Bryan Huie, middle, with UA palyers Gil Luna, left, and Cesar Salazar, two of the 104 players from Huie’s BNL Academy to get college scholarships or sign with MLB teams.

Bryan Huie didn’t coach a single baseball game last week, but few coaches in Arizona had a better week.

His former catcher, Cesar Salazar, had six hits for Arizona and became the UA’s leading hitter, .373 for the season.

Huie’s former second baseman, Nick Gonzalez, went 7 for 11 at New Mexico State to punch his batting average to .422, leading Western Athletic Conference regulars.

Max Smith and Nick Ames, who played for Huie’s Baseball’s Next Level academy, combined to get 11 hits, 12 RBIs and four home runs for UNLV. They had six RBIs in a victory over Arizona State. Smith is now hitting .385. Ames leads the Mountain West Conference with eight home runs.

Another of Huie’s BNL players, Sahuarita High School junior Jose Dicochea — who has committed to play for Arizona — raised his batting average to .383 with six hits last week.

And the happy news just kept coming: Eric Migueles, another Huie product, broke into Utah’s starting lineup as the regular rightfielder; Troy Gutbub leads Pima College in wins and strikeouts; Sabino’s Preston Clifford, who has led the Sabercats to a 13-2 record, is hitting .400 and is also 4-0 as a pitcher with 48 strikeouts in 30 innings. He’s another BNL product.

Huie is like a proud papa times 104. That’s how many of his Baseball’s Next Level academy are climbing the baseball ladder. Here’s the current count:

  • 33 are playing Division I college baseball.
  • 24 are playing Division II or Division II.
  • 5 are playing NAIA baseball.
  • 42 are playing junior college baseball.
  • Minor-leaguers like Yankees prospects Donny Sands and Jio Orozco played for BNL.

This isn’t an accident or just good karma.

Huie coached Sahuarita High School to the 2005 state baseball championship. Then the former Mountain View High School left-hander chose to leave high school baseball and work in administration. How did it work? He is the principal of Mission Manor Elementary School.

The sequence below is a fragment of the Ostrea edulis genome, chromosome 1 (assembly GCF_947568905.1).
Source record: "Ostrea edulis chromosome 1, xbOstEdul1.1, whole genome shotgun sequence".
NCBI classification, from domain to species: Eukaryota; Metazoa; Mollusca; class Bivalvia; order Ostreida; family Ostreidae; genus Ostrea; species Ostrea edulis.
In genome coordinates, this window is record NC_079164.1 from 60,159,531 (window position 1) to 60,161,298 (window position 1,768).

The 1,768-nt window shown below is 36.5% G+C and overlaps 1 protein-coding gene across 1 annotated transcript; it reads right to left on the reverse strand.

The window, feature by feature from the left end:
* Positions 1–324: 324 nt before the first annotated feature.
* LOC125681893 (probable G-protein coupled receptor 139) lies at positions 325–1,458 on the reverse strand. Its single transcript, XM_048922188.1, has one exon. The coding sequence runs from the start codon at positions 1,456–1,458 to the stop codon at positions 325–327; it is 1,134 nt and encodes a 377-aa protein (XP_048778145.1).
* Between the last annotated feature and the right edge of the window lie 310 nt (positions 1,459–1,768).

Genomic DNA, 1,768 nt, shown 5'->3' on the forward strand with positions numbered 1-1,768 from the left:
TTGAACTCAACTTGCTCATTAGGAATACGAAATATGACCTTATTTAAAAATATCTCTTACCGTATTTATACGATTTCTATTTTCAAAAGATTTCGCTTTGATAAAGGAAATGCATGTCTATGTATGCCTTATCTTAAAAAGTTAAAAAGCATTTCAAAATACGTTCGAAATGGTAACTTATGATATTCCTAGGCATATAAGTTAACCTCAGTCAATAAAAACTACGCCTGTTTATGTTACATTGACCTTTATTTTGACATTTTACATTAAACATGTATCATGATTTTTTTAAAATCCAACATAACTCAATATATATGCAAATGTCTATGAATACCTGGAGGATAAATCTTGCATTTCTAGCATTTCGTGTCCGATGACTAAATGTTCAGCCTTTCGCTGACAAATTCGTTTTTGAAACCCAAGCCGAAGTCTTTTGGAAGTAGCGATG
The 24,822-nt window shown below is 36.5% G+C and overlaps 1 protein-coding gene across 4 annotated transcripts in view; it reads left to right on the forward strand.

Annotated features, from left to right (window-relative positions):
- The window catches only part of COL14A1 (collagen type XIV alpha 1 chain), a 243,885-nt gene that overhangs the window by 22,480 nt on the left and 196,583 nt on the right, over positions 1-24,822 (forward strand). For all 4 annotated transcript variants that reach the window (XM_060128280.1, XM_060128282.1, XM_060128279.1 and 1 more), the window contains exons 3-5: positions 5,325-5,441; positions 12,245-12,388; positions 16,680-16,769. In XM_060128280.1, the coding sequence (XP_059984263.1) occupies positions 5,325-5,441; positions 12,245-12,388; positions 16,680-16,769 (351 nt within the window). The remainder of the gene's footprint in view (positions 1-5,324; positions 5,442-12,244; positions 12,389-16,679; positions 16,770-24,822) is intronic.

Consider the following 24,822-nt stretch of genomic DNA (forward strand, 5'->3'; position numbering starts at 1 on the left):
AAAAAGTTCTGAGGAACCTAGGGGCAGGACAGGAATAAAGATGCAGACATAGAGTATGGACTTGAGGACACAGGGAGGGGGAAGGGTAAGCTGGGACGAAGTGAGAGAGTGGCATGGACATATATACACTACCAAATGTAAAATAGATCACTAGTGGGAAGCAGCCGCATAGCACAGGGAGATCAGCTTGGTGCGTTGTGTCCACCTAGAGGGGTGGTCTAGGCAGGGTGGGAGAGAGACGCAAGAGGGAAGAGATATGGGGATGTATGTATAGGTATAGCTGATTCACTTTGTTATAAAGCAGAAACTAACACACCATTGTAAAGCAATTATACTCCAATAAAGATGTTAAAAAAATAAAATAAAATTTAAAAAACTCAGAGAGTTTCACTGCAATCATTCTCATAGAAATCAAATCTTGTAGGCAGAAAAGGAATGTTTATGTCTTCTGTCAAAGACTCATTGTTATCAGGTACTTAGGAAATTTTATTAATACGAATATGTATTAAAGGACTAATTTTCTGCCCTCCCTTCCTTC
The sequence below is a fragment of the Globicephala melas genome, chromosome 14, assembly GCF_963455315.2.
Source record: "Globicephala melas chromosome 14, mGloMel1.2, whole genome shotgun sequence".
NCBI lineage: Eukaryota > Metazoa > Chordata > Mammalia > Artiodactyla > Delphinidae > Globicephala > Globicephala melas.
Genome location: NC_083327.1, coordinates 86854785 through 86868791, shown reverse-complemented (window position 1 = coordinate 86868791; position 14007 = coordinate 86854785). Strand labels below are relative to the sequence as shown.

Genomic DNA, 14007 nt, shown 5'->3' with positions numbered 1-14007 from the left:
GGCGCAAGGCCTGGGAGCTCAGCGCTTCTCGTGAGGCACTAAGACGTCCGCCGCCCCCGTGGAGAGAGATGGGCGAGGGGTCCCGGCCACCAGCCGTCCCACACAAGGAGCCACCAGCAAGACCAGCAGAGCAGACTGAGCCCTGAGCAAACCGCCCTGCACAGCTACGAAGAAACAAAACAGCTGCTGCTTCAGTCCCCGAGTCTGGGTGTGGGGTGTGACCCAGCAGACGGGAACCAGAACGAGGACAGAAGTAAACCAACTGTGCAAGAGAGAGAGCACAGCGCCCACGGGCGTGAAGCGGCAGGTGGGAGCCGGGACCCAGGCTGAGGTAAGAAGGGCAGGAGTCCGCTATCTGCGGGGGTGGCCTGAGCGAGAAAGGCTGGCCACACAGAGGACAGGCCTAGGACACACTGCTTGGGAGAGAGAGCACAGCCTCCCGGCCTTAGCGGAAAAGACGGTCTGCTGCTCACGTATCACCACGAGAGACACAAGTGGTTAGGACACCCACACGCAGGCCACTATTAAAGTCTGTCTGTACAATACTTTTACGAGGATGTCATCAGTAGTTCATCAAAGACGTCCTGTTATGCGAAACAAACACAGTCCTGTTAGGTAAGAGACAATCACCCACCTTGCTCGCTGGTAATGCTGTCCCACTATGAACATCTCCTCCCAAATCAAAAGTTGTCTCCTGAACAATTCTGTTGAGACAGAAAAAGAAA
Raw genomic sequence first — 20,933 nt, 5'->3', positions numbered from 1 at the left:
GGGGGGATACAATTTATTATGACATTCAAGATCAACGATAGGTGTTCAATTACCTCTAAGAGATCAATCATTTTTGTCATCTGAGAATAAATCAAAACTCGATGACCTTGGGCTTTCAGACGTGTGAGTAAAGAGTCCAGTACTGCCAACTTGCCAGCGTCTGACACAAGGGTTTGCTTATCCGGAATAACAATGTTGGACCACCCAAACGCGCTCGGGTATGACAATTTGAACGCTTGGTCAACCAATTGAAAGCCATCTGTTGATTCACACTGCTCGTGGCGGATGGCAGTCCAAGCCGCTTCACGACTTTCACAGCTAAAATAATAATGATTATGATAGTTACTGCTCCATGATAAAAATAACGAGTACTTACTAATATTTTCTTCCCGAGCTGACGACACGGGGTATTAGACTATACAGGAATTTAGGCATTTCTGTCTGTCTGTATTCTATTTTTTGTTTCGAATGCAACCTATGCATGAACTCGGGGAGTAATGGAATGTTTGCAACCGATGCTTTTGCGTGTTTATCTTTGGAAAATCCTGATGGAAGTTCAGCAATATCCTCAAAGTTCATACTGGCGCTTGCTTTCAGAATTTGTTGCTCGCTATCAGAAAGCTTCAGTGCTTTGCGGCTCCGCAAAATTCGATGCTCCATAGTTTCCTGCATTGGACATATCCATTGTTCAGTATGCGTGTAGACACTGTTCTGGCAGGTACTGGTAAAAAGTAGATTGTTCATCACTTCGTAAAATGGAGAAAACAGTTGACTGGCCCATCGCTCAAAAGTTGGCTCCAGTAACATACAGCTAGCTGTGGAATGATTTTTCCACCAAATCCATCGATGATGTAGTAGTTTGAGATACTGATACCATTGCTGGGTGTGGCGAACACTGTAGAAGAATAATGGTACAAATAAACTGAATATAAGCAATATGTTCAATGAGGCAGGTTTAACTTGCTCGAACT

But Huie is also a scout for the New York Yankees and in 2014 opened Baseball’s Next Level academy for ballplayers aged 12-18, which has been a robust success in Southern Arizona.

“When I pitched in the minor leagues, for Seattle, I had a 95 mph fastball but I just couldn’t throw enough strikes; it didn’t click for me,” says Huie. “But coaching and helping develop young ballplayers, that clicks. Helping these kids has become my heart and soul.”

Huie isn’t one of those notorious AAU-type, travel ball desperadoes. He has surrounded himself with some of Tucson’s leading baseball names, such as Sabino coach Mark Chandler and CDO assistant Dustin Kupper, and those who’ve played at BNL in the summer and fall are now playing everywhere from Wayland Baptist to Pomona Pitzer.

Younger players in the BNL have accepted 2018-19 scholarships to Texas Tech, New Mexico State, Grand Canyon, Arizona and a dozen smaller baseball schools.

After Nick Gonzales hit .543 for Cienega last fall, he attracted scholarship interest from Cincinnati and Austin Peay and several West Coast schools. He chose New Mexico State, where he is hitting .422 as a freshman.

“I’ve said this for a while, Nick played for a lot of good coaches over the years, but as far as helping Nick get into college, Bryan was the guy who did everything he could to help,” Mike Gonzales, Nick’s father, said.

“What did Bryan and Nick do different? He works his butt off for the kids. We went to Nashville for a tournament and Bryan was out there talking to all the college coaches about Nick, before and after the game. He arranged for the coaches to watch Nick take extra batting practice. We spent three years with Bryan. It was all positive.”

Huie wasn’t a top prospect himself. He played at Westark Junior College and then Lubbock Christian. He returned to Arizona and was the head coach at Kearny Ray High School, then earned a masters degree at NAU. He moved to Sahuarita, got married, had two kids became a school administrator and was hired first by the Chicago White Sox, and then the Yankees, as a scout.

He laughs when asked what he does with his free time.

“This is a crazy journey, but I love it,” he says. “Baseball is my hobby. It replaces hunting and fishing.

“I take a lot of pride in not making this too expensive for anyone. We’re the cheapest baseball academy in the state. It’s $600 a year, and that covers four tournaments, 27 practices in the summer, uniforms, you name it. We’ve been fortunate to get local sponsors like the Conquistadores. On our annual scout day last summer we had 14 college coaches come to Tucson.”

At this time last year, Huie was following the progress of lefty pitcher Trevor Rogers, who made the 480-mile, one-way, drive from Carlsbad, New Mexico, to be part of the BNL program.

Rogers became the No. 1 draft pick of the Miami Marlins, No. 13 overall. He received a $3.7 million signing bonus.

“That’s the payoff,” says Huie. “That’s the best part of the job.”

Contact sports columnist Greg Hansen at 520-573-4362 or On Twitter: @ghansen711